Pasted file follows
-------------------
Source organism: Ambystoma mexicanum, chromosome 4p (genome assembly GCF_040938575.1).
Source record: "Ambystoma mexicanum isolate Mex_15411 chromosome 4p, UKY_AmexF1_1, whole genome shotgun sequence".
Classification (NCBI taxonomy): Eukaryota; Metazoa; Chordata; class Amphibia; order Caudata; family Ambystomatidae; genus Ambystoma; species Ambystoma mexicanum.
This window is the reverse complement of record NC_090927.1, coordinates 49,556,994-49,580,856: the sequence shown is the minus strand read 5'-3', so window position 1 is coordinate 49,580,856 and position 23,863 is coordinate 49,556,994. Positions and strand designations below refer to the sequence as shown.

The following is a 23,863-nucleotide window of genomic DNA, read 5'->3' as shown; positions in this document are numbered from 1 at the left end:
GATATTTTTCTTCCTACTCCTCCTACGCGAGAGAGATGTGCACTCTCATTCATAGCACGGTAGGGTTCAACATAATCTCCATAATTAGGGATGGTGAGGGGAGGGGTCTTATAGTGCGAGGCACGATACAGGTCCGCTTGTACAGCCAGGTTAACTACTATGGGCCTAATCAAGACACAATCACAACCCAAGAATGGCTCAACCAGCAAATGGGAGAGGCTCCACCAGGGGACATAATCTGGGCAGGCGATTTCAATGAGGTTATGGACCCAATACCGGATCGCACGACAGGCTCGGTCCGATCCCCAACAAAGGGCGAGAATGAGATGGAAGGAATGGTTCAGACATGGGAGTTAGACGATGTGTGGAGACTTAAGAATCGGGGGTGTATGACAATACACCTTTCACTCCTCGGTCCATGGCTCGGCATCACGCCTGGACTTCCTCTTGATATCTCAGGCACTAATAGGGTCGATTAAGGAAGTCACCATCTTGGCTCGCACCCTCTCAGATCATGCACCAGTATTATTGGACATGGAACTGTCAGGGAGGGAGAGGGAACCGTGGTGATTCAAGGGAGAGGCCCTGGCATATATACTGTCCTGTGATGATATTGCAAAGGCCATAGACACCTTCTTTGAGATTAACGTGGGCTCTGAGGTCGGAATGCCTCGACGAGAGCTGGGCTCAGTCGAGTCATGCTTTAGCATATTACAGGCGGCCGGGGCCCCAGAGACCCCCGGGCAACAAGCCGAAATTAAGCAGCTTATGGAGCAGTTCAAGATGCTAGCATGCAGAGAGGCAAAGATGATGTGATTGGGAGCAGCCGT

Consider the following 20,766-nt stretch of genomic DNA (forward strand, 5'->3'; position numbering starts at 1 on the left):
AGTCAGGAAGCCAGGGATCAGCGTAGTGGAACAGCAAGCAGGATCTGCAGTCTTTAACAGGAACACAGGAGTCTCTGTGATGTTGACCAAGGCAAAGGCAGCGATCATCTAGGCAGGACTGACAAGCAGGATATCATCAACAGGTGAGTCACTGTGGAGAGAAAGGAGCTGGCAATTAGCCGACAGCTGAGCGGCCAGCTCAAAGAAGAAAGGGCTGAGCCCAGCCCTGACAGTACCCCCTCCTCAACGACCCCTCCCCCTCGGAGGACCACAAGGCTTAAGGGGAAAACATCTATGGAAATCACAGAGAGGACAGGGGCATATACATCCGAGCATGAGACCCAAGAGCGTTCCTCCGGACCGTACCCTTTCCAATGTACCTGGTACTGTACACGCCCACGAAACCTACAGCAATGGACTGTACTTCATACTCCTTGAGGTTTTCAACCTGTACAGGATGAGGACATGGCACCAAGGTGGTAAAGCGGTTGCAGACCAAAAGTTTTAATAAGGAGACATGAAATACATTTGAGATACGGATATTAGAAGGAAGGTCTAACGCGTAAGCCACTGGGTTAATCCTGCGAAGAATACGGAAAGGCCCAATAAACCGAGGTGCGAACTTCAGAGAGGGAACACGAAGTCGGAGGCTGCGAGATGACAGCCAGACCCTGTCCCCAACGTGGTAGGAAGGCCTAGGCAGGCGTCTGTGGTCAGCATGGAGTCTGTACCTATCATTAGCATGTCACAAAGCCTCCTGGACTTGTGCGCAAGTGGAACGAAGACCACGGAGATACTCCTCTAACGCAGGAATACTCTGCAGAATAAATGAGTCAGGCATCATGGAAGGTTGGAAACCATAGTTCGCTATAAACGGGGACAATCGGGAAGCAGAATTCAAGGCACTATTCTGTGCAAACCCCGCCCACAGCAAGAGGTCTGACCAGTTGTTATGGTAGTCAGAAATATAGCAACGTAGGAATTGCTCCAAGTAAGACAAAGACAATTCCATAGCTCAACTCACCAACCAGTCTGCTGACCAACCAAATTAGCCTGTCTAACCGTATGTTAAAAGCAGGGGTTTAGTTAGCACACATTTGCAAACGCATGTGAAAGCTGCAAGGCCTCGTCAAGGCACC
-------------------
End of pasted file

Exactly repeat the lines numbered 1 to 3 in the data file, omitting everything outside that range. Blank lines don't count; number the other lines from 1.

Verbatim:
Source organism: Ambystoma mexicanum, chromosome 4p (genome assembly GCF_040938575.1).
Source record: "Ambystoma mexicanum isolate Mex_15411 chromosome 4p, UKY_AmexF1_1, whole genome shotgun sequence".
Classification (NCBI taxonomy): Eukaryota; Metazoa; Chordata; class Amphibia; order Caudata; family Ambystomatidae; genus Ambystoma; species Ambystoma mexicanum.